A Conversation With Deborah Domanski | Local Vocal | Pittsburgh | Pittsburgh City Paper

A Conversation With Deborah Domanski

Deborah Domanski is a mezzo-soprano with the Pittsburgh Opera young artists' program, where opera singers with the blush of youth develop their technique as their voices mature. Domanski, 28, a California native who lives on the North Side, holds a master's degree in music from the Manhattan School of Music and has studied at Juilliard Opera Center. She's finishing her first season at the opera, and will return in September to complete the two-year program.


Why's it harder to be a 20-year-old protégé in the opera than in a symphony?

The voice matures at different rates. Pop singers can sing pop at any point in their life because the sound doesn't need to be a mature sound. But the voice -- to get that mature, operatic-type sound, it takes until 30 or 35 sometimes.


Is being by all other measures grown up but waiting for your voice to mature frustrating?

It can be very frustrating. You know you don't have the sound that you're going to have when you're 35. But you know that it's not healthy for you to [push your voice to] sound like that yet. To sing with a healthy voice right now, it's not a sound that you particularly want.


Do opera singers lead a particularly healthy lifestyle?

Some singers can smoke and drink to their hearts' delight, and it doesn't affect them as much as someone with a more delicate set of cords. Some people say, "I've got to live my life. Yes, I love my art and I want it to be the best it can possibly be, but I'm also a human being and I want to experience life."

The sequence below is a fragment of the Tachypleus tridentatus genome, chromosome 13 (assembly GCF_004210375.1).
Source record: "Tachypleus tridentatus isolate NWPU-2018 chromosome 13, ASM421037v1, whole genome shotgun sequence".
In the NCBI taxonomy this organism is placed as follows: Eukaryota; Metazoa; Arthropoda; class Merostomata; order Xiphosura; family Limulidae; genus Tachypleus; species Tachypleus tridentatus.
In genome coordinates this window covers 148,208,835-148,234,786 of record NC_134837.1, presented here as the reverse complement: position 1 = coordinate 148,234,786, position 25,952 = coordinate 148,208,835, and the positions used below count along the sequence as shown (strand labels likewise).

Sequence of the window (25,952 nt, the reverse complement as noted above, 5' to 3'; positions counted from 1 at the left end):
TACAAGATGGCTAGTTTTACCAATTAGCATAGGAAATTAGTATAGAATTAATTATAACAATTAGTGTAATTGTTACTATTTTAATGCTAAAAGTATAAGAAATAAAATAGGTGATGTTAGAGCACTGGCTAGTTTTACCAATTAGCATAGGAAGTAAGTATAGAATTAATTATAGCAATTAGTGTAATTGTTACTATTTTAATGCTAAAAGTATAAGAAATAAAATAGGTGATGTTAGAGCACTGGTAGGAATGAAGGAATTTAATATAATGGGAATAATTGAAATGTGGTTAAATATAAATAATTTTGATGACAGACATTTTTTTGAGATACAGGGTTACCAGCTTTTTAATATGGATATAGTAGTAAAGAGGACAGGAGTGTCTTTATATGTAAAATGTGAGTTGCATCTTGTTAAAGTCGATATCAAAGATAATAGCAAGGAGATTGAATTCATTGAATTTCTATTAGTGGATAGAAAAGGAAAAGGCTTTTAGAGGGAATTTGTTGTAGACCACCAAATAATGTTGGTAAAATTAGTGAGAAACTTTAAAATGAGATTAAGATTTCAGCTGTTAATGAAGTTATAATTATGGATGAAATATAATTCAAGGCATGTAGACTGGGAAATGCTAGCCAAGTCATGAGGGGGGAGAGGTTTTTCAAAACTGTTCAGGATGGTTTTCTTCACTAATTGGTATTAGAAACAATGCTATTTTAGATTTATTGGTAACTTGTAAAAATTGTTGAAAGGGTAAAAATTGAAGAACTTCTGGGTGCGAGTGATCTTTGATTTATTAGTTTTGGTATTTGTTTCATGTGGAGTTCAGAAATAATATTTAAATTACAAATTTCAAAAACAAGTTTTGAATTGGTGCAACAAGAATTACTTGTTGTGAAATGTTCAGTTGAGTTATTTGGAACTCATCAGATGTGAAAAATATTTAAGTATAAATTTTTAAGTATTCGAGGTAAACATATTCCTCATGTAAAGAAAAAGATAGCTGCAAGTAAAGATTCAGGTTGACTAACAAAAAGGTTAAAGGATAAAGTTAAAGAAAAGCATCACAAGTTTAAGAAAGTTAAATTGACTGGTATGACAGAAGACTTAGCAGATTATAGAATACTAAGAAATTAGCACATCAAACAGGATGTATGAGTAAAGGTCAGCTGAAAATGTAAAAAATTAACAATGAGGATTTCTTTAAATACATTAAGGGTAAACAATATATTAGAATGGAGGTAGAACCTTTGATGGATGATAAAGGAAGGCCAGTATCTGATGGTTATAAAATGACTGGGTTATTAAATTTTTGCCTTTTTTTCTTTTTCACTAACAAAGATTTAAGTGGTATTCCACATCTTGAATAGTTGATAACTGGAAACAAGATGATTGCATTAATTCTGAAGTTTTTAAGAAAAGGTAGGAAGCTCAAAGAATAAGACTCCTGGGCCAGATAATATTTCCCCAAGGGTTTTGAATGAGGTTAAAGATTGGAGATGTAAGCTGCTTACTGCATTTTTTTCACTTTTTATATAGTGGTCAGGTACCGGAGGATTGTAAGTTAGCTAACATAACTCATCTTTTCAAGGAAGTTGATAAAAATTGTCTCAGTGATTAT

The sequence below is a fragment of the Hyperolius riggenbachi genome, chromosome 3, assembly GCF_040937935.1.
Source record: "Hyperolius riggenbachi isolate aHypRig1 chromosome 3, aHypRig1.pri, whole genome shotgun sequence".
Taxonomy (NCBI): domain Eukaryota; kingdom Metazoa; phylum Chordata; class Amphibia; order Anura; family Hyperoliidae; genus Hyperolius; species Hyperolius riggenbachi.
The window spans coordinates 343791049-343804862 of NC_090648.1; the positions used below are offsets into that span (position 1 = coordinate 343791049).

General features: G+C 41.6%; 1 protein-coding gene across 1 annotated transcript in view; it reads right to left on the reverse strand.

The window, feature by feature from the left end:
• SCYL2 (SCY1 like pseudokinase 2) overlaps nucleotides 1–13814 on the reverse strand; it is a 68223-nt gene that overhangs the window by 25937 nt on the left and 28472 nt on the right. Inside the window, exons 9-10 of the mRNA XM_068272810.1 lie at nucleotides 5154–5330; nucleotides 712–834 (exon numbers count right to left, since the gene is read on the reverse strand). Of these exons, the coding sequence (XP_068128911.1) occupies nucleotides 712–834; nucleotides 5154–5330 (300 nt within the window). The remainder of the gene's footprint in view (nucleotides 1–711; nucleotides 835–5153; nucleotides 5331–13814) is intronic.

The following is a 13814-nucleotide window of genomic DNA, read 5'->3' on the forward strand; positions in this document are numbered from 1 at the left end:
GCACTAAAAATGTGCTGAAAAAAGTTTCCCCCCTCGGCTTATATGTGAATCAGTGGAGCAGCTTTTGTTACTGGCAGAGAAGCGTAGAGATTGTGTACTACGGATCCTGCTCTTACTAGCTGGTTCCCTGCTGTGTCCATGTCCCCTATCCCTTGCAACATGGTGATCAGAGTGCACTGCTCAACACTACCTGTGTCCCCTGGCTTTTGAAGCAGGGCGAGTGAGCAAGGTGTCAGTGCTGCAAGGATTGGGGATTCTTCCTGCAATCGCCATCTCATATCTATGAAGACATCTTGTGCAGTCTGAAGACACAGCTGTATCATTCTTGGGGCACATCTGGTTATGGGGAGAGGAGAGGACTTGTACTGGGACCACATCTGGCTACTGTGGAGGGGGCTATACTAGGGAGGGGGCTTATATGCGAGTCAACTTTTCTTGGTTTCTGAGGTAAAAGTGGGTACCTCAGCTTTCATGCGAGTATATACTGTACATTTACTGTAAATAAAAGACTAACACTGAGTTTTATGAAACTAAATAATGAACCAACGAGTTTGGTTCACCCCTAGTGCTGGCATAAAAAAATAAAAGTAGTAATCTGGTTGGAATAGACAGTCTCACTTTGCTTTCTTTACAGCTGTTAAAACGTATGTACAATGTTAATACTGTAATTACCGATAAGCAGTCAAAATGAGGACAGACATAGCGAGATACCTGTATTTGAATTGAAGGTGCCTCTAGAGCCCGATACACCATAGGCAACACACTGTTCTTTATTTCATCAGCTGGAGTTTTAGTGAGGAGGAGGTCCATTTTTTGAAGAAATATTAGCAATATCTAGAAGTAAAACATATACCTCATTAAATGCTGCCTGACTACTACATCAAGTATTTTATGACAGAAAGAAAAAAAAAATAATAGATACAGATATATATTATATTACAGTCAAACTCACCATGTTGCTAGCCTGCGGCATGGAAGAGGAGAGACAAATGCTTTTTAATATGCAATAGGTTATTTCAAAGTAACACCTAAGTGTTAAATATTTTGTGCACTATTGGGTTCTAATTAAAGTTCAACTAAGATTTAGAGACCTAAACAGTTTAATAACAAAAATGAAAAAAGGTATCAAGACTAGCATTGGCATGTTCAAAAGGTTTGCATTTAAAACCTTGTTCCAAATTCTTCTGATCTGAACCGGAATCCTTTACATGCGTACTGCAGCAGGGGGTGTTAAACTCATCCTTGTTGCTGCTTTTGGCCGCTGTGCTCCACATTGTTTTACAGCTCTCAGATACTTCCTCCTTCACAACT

Is that your approach?

Everything in moderation. You can have a beer or two or have fun on the weekends as long as on Sunday you're quiet and drink lots of water. You never go too far. You never get completely hammered, you never smoke two packs of cigarettes a night, or dance or scream or go to the football game and root as loud as you can.


Is there some basis to the "opera diva" stereotype?

There are some opera singers who are complete divas.


What's typical diva behavior?

A lot of times they try to do more than their own job. They try to be the director, the conductor, the stage management. They try to take over a situation. But it's not really their job. They're just supposed to get up on stage, sing like a god or goddess, act really well, do what they're told, go where they're supposed to go.


Are there male divas?

There are male divas, trust me. And they're not necessarily gay either!


I noticed that you played a male in a role.

Yeah, I play lots of boys. It's one of my favorite things.


What does dressing up as a boy involve?

Uh, strapping things, you know, down.


Is that uncomfortable?

No. Usually sports bras are enough.


What's it like to wear the corsets you often have to wear in women's roles?

It's probably like a horse wearing a saddle. When a horse breathes out, you tighten it as they're breathing out so that when they breathe in it's extra tight. That's the way they used to do corsets in the day, and that's why women were passing out all the time. In opera, we obviously can't do that because we need our breath so there's a little bit of leeway there.


What the oddest circumstance you've performed under?

I had this job once [where] they had singing waiters and waitresses. I was in college, 18 or 19. We were singing arias and stuff.


All the waiters were singing opera?

There was only one opera singer a night usually, maybe two. It's really loud and in-your-face singing and when people are sitting down trying to eat their dinner the last thing they want is someone screaming down the back of their necks. I thought it was kind of a bad idea but I had a job, you know?


Can you remember a near-perfect moment on stage?
There was one performance in college. We were doing Carmina Burana and I was one of the soloists. My mom had just passed away that weekend and I really, really wanted to sing this performance. And I was able to sing the solo after going through so much, and to sing it beautifully. I felt like I was an oracle and my mom's spirit was there. I just felt like there was this golden glow all around me. It was an amazing experience. It was the most sublime moment of my life.